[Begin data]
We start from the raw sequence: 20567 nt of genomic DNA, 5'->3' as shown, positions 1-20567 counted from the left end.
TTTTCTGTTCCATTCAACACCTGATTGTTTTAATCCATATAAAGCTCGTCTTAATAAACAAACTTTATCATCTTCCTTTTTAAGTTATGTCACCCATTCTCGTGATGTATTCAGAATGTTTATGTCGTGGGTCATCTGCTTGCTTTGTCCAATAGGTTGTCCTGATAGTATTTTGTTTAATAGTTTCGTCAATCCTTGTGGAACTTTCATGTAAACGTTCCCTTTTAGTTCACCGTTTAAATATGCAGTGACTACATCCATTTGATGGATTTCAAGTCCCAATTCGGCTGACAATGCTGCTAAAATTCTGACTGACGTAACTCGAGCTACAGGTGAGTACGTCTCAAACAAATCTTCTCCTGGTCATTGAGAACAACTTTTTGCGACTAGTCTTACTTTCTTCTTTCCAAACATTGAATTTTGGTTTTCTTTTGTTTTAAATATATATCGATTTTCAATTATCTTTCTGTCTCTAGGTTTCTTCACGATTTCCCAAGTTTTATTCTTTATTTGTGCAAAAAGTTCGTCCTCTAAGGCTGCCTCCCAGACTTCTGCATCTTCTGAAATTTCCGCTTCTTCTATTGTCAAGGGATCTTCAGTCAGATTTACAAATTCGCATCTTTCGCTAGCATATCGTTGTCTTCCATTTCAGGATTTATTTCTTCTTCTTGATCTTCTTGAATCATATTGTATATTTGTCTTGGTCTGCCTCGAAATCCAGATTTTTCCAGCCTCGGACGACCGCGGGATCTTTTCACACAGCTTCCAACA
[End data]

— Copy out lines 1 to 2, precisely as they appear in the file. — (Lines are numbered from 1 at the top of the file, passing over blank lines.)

We start from the raw sequence: 20567 nt of genomic DNA, 5'->3' as shown, positions 1-20567 counted from the left end.
TTTTCTGTTCCATTCAACACCTGATTGTTTTAATCCATATAAAGCTCGTCTTAATAAACAAACTTTATCATCTTCCTTTTTAAGTTATGTCACCCATTCTCGTGATGTATTCAGAATGTTTATGTCGTGGGTCATCTGCTTGCTTTGTCCAATAGGTTGTCCTGATAGTATTTTGTTTAATAGTTTCGTCAATCCTTGTGGAACTTTCATGTAAACGTTCCCTTTTAGTTCACCGTTTAAATATGCAGTGACTACATCCATTTGATGGATTTCAAGTCCCAATTCGGCTGACAATGCTGCTAAAATTCTGACTGACGTAACTCGAGCTACAGGTGAGTACGTCTCAAACAAATCTTCTCCTGGTCATTGAGAACAACTTTTTGCGACTAGTCTTACTTTCTTCTTTCCAAACATTGAATTTTGGTTTTCTTTTGTTTTAAATATATATCGATTTTCAATTATCTTTCTGTCTCTAGGTTTCTTCACGATTTCCCAAGTTTTATTCTTTATTTGTGCAAAAAGTTCGTCCTCTAAGGCTGCCTCCCAGACTTCTGCATCTTCTGAAATTTCCGCTTCTTCTATTGTCAAGGGATCTTCAGTCAGATTTACAAATTCGCATCTTTCGCTAGCATATCGTTGTCTTCCATTTCAGGATTTATTTCTTCTTCTTGATCTTCTTGAATCATATTGTATATTTGTCTTGGTCTGCCTCGAAATCCAGATTTTTCCAGCCTCGGACGACCGCGGGATCTTTTCACACAGCTTCCAACA